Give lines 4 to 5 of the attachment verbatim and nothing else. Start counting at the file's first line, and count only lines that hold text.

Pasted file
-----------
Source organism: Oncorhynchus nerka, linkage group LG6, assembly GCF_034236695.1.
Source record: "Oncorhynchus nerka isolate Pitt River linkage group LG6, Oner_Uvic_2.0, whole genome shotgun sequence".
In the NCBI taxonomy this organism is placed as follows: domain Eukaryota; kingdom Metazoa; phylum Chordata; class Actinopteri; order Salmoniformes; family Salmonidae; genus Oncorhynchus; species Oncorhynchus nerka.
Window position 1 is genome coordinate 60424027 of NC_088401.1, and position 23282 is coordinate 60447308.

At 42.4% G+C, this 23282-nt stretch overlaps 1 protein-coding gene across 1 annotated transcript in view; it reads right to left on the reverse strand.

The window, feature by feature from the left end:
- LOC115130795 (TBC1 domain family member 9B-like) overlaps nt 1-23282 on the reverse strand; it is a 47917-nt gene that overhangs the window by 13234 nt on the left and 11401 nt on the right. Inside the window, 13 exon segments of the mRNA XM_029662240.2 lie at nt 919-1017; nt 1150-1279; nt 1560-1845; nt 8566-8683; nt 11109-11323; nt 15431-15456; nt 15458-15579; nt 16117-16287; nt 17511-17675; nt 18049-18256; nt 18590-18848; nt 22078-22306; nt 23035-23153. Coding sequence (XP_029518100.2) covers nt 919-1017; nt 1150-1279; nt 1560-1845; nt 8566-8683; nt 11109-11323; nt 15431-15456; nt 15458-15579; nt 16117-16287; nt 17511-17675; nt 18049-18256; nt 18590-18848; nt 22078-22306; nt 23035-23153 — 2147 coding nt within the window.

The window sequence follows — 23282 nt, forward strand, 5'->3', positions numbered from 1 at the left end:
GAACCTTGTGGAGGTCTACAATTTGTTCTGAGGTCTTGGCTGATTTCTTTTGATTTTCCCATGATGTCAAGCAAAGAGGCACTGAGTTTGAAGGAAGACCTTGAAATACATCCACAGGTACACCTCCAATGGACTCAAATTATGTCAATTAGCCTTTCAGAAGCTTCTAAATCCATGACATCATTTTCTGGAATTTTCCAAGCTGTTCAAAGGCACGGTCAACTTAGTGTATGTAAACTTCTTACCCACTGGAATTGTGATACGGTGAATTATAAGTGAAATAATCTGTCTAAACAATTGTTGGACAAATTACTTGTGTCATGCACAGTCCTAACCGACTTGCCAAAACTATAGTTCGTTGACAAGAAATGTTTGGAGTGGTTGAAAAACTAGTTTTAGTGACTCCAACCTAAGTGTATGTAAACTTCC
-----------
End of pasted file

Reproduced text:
Window position 1 is genome coordinate 60424027 of NC_088401.1, and position 23282 is coordinate 60447308.

At 42.4% G+C, this 23282-nt stretch overlaps 1 protein-coding gene across 1 annotated transcript in view; it reads right to left on the reverse strand.